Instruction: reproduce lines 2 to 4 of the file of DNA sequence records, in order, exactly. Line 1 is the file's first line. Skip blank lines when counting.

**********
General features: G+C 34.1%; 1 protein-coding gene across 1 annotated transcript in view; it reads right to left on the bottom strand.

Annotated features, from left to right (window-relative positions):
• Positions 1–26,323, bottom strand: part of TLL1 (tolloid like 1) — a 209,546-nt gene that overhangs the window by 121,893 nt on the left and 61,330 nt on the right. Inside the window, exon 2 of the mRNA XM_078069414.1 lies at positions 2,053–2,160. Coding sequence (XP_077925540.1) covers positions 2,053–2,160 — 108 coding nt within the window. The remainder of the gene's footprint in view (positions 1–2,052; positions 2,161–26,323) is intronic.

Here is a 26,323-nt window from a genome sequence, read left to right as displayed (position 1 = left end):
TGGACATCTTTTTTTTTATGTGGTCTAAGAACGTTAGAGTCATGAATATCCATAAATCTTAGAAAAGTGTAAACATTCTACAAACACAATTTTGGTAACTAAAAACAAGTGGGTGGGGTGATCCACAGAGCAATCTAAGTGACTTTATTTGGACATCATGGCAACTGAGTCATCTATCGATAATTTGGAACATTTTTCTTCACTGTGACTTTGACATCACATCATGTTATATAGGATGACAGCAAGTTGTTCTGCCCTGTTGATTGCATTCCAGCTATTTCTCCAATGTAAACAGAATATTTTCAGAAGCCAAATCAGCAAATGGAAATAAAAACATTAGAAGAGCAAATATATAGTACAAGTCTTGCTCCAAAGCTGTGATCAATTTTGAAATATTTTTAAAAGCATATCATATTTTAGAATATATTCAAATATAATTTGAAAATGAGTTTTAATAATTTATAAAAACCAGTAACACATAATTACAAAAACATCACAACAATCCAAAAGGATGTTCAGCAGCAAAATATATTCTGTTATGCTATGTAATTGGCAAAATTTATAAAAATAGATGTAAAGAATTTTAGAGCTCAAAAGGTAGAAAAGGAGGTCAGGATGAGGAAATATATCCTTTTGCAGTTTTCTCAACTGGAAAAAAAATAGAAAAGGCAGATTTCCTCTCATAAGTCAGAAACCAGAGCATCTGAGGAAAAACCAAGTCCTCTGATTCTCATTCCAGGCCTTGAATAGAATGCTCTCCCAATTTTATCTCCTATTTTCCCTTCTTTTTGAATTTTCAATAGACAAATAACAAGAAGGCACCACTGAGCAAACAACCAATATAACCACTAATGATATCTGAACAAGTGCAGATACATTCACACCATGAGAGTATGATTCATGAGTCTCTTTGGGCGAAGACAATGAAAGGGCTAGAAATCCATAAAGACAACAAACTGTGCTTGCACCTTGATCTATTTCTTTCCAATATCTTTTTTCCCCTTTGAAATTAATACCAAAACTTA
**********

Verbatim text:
Annotated features, from left to right (window-relative positions):
• Positions 1–26,323, bottom strand: part of TLL1 (tolloid like 1) — a 209,546-nt gene that overhangs the window by 121,893 nt on the left and 61,330 nt on the right. Inside the window, exon 2 of the mRNA XM_078069414.1 lies at positions 2,053–2,160. Coding sequence (XP_077925540.1) covers positions 2,053–2,160 — 108 coding nt within the window. The remainder of the gene's footprint in view (positions 1–2,052; positions 2,161–26,323) is intronic.

Here is a 26,323-nt window from a genome sequence, read left to right as displayed (position 1 = left end):